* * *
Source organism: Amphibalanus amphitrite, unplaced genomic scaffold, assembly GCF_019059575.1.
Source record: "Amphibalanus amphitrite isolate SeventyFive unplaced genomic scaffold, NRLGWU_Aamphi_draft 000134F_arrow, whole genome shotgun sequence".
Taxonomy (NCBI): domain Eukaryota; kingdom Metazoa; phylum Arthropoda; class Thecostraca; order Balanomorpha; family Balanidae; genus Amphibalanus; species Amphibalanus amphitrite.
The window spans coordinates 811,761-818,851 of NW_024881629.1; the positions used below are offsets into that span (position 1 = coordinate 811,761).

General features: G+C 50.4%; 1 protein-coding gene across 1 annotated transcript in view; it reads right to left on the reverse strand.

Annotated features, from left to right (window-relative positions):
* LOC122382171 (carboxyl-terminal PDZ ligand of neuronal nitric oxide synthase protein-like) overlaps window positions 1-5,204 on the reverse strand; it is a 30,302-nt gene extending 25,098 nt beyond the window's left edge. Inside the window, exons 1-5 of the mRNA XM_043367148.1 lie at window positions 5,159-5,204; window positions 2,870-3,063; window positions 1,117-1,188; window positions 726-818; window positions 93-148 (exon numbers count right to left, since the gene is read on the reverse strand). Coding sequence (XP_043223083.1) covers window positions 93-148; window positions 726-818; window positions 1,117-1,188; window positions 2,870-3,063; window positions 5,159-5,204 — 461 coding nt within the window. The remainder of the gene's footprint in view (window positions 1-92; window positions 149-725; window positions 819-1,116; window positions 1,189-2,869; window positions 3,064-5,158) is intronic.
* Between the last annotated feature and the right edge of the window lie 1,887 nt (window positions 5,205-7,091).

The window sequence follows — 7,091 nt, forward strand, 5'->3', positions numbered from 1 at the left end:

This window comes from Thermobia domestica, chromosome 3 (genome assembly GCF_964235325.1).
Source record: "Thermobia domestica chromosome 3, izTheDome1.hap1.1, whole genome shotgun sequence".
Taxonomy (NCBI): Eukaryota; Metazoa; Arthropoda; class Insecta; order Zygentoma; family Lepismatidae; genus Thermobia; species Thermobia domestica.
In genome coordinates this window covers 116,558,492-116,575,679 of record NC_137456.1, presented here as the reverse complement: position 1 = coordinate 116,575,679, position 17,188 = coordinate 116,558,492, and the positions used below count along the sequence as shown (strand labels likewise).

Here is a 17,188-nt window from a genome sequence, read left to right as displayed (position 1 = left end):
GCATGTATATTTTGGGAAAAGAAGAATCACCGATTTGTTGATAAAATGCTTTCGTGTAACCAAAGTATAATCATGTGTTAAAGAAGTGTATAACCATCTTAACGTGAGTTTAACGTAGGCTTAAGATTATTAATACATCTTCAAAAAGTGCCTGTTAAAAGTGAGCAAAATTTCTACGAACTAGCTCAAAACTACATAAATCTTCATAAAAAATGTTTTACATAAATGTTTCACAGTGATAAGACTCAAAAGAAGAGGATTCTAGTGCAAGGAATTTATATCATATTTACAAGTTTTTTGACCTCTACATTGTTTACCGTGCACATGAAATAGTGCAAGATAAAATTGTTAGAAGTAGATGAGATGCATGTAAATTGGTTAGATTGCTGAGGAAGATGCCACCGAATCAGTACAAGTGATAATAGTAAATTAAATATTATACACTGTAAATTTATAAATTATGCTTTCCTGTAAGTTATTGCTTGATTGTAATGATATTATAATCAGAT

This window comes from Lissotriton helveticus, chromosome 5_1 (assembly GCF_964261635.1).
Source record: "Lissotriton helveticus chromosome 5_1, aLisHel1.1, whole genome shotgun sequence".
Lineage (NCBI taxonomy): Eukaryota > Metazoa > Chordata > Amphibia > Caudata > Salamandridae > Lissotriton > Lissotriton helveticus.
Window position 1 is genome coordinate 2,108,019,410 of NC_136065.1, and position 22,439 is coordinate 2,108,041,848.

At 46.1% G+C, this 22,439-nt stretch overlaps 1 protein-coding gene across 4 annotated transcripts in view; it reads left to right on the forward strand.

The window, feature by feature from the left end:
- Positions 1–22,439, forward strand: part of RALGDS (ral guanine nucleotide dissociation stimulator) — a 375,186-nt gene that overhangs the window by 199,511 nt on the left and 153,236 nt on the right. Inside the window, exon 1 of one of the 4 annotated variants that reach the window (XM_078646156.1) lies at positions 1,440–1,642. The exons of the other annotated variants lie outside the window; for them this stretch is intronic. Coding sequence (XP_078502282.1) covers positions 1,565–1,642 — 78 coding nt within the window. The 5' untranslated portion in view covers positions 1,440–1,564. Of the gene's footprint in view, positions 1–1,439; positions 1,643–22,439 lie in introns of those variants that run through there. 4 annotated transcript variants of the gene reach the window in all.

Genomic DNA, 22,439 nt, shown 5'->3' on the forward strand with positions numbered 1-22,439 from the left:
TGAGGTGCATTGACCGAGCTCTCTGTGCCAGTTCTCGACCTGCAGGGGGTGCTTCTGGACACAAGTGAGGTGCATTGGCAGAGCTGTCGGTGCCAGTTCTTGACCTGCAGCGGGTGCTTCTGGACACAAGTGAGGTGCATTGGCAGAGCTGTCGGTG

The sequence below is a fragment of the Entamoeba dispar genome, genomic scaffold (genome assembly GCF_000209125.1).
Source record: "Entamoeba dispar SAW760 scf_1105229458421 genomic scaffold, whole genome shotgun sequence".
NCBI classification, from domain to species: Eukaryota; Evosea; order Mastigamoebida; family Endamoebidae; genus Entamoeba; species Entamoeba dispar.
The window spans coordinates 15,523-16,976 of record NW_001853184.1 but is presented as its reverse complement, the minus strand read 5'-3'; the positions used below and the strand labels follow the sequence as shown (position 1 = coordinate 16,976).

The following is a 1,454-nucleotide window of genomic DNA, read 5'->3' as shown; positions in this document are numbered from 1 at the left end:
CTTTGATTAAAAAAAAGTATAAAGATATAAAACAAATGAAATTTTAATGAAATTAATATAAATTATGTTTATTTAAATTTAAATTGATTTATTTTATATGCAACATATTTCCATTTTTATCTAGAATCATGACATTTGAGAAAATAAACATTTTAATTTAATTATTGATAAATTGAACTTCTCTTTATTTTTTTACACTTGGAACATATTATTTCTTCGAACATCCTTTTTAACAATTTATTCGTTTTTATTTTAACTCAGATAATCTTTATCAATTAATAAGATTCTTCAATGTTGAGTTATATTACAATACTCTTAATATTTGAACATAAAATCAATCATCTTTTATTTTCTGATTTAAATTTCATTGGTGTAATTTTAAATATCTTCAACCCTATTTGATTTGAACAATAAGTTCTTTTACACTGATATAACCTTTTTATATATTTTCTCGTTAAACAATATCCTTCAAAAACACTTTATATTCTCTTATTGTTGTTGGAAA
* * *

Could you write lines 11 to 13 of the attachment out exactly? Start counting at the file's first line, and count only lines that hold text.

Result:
Source record: "Thermobia domestica chromosome 3, izTheDome1.hap1.1, whole genome shotgun sequence".
Taxonomy (NCBI): Eukaryota; Metazoa; Arthropoda; class Insecta; order Zygentoma; family Lepismatidae; genus Thermobia; species Thermobia domestica.
In genome coordinates this window covers 116,558,492-116,575,679 of record NC_137456.1, presented here as the reverse complement: position 1 = coordinate 116,575,679, position 17,188 = coordinate 116,558,492, and the positions used below count along the sequence as shown (strand labels likewise).